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    ABSTRACT: Recent researches revealed that asymptomatic bacterial colonization on PMs might be ubiquitous and increase the risk of clinical PM infection. Early diagnosis of patients with asymptomatic bacterial colonization could provide opportunity for targeted preventive measures. The present study explores the incidence of bacterial colonization of generator pockets in pacemaker replacement patients without signs of infection, and to analyze risk factors for asymptomatic bacterial colonization. From June 2011 to December 2013, 118 patients underwent pacemaker replacement or upgrade. Identification of bacteria was carried out by bacterial culture and 16S rRNA sequencing. Clinical risk characteristics were analyzed. The total bacterial positive rate was 37.3% (44 cases), and the coagulase-negative Staphylococcus aureus detection rate was the highest. Twenty two (18.6%) patients had positive bacterial culture results, of which 50% had coagulase-negative staphylococcus. The bacterial DNA detection rate was 36.4 % (43 cases). Positive bacterial DNA results from pocket tissues and the surface of the devices were 22.0% and 29.7%, respectively. During follow-up (median, 27.0 months), three patients (6.8%, 3/44) became symptomatic with the same genus of microorganism, S. aureus (n=2) and S. epidermidis (n=1). Multivariable logistic regression analysis showed that history of bacterial infection, use of antibiotics, application of antiplatelet drugs, replacement frequency were independent risk factors for asymptomatic bacterial colonization. There was a high incidence of asymptomatic bacterial colonization in pacemaker patients with independent risk factors. Bacterial culture combined genetic testing could improve the detection rate.
    PLoS ONE 03/2015; 10(3):e0119232. DOI:10.1371/journal.pone.0119232
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    ABSTRACT: The second wave of avian influenza H7N9 virus outbreak in humans spread to the Guangdong province of China by August of 2013 and this virus is now endemic in poultry in this region. Five patients with H7N9 virus infection admitted to our hospital during August 2013 to February 2014 were intensively investigated. Viral load in the respiratory tract was determined by quantitative polymerase chain reaction (Q-PCR) and cytokine levels were measured by bead-based flow cytometery. Four patients survived and one died. Viral load in different clinical specimens was correlated with cytokine levels in plasma and broncho-alveolar fluid (BALF), therapeutic modalities used and clinical outcome. Intravenous zanamivir appeared to be better than peramivir as salvage therapy in patients who failed to respond to oseltamivir. Higher and more prolonged viral load was found in the sputum or endotracheal aspirates compared to throat swabs. Upregulation of proinflammatory cytokines IP-10, MCP-1, MIG, MIP-1α/β, IL-1β and IL-8 was found in the plasma and BALF samples. The levels of cytokines in the plasma and viral load were correlated with disease severity. Reactivation of herpes simplex virus type 1(HSV-1) was found in three out of five patients (60%). Expectorated sputum or endotracheal aspirate specimens are preferable to throat swabs for detecting and monitoring H7N9 virus. Severity of the disease was correlated to the viral load in the respiratory tract as well as the extents of cytokinemia. Reactivation of HSV-1 may contribute to clinical outcome.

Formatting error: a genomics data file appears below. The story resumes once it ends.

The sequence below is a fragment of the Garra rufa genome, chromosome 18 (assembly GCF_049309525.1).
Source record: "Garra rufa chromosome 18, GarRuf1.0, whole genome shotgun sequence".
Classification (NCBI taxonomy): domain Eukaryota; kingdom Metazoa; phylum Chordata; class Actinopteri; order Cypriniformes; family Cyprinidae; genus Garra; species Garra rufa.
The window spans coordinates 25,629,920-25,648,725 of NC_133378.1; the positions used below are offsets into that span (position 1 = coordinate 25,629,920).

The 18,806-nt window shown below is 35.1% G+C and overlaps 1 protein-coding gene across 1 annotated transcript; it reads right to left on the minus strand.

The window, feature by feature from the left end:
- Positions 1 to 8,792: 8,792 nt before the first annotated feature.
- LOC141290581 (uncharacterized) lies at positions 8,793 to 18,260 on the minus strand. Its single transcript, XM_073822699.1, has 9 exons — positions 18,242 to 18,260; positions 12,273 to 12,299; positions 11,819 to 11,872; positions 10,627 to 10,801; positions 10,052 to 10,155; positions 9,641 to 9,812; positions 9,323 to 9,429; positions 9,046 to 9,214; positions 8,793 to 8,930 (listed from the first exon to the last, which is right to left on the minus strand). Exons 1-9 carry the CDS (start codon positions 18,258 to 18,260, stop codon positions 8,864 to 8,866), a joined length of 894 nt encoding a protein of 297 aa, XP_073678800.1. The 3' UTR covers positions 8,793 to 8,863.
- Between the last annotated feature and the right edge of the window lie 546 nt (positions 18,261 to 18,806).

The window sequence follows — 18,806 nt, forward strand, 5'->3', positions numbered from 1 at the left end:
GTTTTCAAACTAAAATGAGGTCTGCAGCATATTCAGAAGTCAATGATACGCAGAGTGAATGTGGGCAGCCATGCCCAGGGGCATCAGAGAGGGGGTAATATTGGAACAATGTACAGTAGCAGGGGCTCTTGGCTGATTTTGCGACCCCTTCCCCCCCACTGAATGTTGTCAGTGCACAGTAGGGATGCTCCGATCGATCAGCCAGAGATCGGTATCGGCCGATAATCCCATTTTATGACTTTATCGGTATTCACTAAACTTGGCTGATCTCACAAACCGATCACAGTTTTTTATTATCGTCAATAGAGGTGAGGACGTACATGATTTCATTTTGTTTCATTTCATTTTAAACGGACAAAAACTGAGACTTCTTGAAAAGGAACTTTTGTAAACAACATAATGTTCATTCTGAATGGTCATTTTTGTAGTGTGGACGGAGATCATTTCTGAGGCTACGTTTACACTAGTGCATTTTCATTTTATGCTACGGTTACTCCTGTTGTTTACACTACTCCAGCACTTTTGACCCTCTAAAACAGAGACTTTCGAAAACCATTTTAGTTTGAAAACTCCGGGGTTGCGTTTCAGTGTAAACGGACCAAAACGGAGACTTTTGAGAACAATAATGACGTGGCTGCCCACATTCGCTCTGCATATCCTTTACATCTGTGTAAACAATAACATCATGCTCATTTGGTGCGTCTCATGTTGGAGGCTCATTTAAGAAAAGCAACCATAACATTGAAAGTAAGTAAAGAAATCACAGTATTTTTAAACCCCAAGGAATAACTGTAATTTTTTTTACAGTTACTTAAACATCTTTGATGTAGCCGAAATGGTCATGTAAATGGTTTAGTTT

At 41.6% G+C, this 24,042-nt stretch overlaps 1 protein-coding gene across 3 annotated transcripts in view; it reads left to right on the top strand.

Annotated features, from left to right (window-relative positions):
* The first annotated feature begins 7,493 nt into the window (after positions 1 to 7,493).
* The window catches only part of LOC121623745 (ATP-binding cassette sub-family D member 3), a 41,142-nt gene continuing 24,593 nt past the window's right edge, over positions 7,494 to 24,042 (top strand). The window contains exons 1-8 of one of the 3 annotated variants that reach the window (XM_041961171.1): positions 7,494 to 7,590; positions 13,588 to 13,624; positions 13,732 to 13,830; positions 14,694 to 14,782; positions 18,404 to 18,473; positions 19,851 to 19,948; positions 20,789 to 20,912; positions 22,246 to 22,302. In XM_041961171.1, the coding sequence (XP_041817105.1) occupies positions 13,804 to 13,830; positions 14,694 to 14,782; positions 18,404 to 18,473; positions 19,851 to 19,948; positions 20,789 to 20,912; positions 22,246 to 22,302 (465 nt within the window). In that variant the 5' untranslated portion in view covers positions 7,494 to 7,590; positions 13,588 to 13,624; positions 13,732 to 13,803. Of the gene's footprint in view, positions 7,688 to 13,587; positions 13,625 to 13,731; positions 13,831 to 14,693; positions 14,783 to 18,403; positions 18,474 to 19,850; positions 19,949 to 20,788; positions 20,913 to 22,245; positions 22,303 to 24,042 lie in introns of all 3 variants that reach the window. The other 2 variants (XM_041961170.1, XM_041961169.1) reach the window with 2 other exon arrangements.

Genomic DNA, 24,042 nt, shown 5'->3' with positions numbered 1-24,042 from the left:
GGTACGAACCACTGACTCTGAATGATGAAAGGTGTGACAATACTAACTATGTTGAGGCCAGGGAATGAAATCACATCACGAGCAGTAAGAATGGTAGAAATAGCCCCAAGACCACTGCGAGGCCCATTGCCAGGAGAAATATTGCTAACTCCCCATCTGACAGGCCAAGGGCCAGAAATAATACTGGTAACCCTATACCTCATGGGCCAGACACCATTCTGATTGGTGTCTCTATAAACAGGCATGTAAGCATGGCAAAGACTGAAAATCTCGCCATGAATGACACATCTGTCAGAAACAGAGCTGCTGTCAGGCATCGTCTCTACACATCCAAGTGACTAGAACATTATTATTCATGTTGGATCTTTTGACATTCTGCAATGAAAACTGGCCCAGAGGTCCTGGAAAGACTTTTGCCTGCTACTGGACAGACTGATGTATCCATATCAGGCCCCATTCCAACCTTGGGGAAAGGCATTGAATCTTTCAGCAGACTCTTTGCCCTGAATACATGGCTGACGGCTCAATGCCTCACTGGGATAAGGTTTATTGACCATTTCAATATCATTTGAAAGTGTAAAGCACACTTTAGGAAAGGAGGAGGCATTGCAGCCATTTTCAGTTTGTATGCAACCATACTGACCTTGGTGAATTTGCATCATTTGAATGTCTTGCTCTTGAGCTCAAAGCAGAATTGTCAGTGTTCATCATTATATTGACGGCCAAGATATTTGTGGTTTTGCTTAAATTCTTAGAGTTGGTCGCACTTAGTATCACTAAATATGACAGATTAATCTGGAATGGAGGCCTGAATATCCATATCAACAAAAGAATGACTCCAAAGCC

PLoS ONE 02/2015; 10(2):e0117846. DOI:10.1371/journal.pone.0117846
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    ABSTRACT: To facilitate the interpretation of meningococcal meningitis epidemiology in the "African meningitis belt", we aimed at obtaining serogroup-specific pooled estimates of incidence, carriage and case-carrier ratios for meningococcal meningitis in the African meningitis belt and describe their variations across the endemic, hyperendemic and epidemic context. We conducted a systematic review and meta-analysis of studies reporting serogroup-specific meningococcal meningitis monthly incidence and carriage in the same population and time period. Epidemiological contexts were defined as endemic (wet season, no epidemic), hyperendemic (dry season, no epidemic), and epidemic (dry season, epidemic). Eight studies reporting a total of eighty pairs of serogroup-specific meningococcal meningitis incidence and carriage estimates were included in this review. For serogroup A, changes associated with the transition from endemic to hyperendemic incidence and from hyperendemic to epidemic incidence were 15-fold and 120-fold respectively. Changes in carriage prevalence associated with both transitions were 1-fold and 30-fold respectively. For serogroup W and X, the transition from endemic to hyperendemic incidence involved a 4-fold and 1•1-fold increase respectively. Increases in carriage prevalence for the later transition were 7-fold and 1•7-fold respectively. No data were available for the hyperendemic-epidemic transition for these serogroups. Our findings suggested that the regular seasonal variation in serogroup A meningococcal meningitis incidence between the rainy and the dry season could be mainly driven by seasonal change in the ratio of clinical cases to subclinical infections. In contrast appearance of epidemic incidences is related to a substantial increase in transmission and colonisation and to lesser extent with changes in the case-carrier ratio. Seasonal change in the rate of progression to disease given carriage together with variations in frequency of carriage transmission should be considered in models attempting to capture the epidemiology of meningococcal meningitis and mainly to predict meningitis epidemics in the African meningitis belt.
    PLoS ONE 02/2015; 10(2):e0116725. DOI:10.1371/journal.pone.0116725


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